Elaine Tin Nyo

Born: Rangoon, Burma
Lives: New York, New York

What drives me is an interest in the Hedonist structures that bind humans to each other. The works begin with an invitation to share a simple pleasure: a slice of pie, a dance, a bath. The invitation is at once an act of generosity and a challenge. This collaboration enriches and completes the art work. The products of the sharing manifest as installations, actions, parties, food, recipes, photographs, videos, writing, and printed and electronic matter.
What is the difference between life and art? When does the art happen? If I ask you to take a walk with me, you say 'yes' or 'no.' If we take a walk together, perhaps nothing happens during that walk, but it is an experience we make together. I tell people about our walk in words and pictures (or I ask you to tell people about it). Those people, in turn, imagine our walk. Can an action be art if no one is watching? What interests me are “off-stage performances” and actions that occur for a very limited audience (one to a dozen people). Each work is built on concentric circles of participation and audience. Like a pebble, I hit the water. The first splash is my initial audience member—my collaborator—the person who shapes and witnesses the original action. We share the experience privately. The experience ripples out from us to the next circle of audience. It is interpreted again and ripples to the next circle and so on. That is how intimate experience becomes cultural experience—the kernel is sharing.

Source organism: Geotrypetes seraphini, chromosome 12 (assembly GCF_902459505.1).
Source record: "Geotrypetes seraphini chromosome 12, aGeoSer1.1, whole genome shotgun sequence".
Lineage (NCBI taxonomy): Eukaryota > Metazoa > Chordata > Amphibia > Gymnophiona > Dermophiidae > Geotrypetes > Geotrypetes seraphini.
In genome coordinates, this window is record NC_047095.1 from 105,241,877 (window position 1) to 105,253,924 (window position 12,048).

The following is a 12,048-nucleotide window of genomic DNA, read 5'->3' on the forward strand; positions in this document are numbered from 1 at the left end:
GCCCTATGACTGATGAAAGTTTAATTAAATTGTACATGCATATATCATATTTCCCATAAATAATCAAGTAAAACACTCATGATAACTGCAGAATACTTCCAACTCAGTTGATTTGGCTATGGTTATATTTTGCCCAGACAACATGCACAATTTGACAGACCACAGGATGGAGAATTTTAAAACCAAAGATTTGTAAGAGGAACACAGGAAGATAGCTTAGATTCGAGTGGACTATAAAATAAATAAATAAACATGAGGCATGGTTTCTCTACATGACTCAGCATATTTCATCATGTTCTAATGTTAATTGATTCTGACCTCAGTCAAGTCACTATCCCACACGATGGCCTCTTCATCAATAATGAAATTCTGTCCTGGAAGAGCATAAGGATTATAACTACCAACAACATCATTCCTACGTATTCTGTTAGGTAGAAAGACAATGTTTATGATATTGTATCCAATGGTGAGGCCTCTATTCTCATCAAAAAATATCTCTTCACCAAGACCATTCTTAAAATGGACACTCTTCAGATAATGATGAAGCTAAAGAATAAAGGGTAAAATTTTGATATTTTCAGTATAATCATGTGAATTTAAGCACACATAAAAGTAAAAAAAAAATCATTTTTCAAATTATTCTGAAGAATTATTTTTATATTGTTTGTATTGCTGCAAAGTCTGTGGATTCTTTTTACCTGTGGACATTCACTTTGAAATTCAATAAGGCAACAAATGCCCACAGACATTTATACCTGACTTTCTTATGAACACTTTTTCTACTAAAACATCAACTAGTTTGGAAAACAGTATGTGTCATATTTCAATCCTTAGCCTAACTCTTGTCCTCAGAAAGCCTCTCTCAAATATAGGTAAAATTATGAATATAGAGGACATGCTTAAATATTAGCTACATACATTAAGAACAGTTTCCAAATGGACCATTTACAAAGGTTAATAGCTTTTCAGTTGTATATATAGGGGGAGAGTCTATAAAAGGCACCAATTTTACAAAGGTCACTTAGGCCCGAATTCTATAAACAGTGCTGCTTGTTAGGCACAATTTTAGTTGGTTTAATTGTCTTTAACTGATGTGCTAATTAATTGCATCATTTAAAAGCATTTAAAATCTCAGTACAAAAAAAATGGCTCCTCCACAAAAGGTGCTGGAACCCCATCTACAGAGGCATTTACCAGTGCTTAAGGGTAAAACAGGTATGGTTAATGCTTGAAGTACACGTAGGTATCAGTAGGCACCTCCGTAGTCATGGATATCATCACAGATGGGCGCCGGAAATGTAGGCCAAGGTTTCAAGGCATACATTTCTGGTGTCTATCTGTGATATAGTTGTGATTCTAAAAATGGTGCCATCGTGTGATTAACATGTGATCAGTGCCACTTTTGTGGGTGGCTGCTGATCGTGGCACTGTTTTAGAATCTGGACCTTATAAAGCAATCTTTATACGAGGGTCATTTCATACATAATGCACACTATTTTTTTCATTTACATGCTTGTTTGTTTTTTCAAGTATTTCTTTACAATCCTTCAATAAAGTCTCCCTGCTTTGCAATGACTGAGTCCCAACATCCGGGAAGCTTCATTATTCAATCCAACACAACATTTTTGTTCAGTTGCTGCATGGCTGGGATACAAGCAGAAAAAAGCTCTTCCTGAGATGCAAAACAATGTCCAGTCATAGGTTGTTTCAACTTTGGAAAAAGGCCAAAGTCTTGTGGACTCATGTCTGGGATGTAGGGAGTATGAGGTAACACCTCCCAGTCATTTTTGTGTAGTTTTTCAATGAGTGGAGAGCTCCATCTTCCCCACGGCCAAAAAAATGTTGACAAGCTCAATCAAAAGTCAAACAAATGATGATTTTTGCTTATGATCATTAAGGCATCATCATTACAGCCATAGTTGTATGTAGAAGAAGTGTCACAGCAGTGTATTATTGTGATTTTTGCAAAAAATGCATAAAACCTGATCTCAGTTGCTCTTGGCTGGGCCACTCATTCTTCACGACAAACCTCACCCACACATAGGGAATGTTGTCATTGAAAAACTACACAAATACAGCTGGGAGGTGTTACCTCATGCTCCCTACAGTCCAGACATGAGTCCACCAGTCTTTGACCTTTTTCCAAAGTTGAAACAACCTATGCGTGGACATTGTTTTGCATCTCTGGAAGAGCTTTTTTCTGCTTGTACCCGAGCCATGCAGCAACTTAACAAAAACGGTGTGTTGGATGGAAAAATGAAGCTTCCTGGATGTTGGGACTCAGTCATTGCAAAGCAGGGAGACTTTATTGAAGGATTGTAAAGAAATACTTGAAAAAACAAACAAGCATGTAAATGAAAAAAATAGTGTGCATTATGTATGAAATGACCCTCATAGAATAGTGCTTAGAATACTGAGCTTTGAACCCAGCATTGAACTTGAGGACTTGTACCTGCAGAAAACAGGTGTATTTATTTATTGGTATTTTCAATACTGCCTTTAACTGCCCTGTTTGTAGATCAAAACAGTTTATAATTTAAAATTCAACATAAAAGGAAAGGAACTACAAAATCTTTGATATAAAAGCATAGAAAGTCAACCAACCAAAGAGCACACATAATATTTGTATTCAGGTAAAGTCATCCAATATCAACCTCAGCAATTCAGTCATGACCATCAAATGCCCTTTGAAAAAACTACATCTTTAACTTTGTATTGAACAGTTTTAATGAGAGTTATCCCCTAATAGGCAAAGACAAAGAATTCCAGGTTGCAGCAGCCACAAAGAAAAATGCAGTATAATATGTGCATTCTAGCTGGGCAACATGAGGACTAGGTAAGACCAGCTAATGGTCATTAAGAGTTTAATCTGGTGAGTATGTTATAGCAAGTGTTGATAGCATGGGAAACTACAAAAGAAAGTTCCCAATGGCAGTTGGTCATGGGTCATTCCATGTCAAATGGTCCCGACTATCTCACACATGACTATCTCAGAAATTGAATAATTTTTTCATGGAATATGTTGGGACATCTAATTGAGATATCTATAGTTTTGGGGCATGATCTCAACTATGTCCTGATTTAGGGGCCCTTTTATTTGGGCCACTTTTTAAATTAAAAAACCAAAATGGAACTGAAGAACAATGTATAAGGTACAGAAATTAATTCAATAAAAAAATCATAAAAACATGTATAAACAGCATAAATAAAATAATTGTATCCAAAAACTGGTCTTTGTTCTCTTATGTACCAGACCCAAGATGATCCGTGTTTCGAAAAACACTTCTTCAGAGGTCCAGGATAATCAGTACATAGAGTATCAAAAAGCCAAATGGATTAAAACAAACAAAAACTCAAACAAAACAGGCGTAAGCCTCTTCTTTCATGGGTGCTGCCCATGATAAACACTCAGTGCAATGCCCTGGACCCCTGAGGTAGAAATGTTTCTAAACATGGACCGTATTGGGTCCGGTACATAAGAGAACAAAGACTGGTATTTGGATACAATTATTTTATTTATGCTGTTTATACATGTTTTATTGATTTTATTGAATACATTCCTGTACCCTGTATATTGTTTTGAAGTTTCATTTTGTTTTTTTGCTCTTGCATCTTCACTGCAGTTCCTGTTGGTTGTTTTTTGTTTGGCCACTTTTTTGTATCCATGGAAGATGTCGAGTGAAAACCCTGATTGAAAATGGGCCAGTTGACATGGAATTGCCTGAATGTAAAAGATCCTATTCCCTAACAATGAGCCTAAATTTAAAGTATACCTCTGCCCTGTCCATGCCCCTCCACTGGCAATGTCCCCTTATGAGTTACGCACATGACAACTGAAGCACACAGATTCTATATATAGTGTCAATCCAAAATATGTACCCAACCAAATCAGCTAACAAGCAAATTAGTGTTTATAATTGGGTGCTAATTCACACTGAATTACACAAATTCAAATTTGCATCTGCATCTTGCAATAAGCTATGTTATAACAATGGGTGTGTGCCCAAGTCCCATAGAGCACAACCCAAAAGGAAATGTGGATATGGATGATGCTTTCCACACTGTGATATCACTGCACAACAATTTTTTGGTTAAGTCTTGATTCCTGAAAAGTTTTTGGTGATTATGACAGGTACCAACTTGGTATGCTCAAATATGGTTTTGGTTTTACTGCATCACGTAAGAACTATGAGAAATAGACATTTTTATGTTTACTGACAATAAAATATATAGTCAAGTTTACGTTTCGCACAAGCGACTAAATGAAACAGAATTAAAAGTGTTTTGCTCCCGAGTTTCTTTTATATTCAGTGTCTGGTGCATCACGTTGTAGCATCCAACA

In addition to the work I do under my own name, I am part of a group of artists who produces projects under the name dBfoundation (dbfoundation.org). The dBfoundation is dedicated to creating and fostering ephemeral edifices and intangible structures. We have created many collaborative projects that enlist the imaginations, ambitions and energies of both artists and the public.

Part of my process is building an audience that is invested in the experience.


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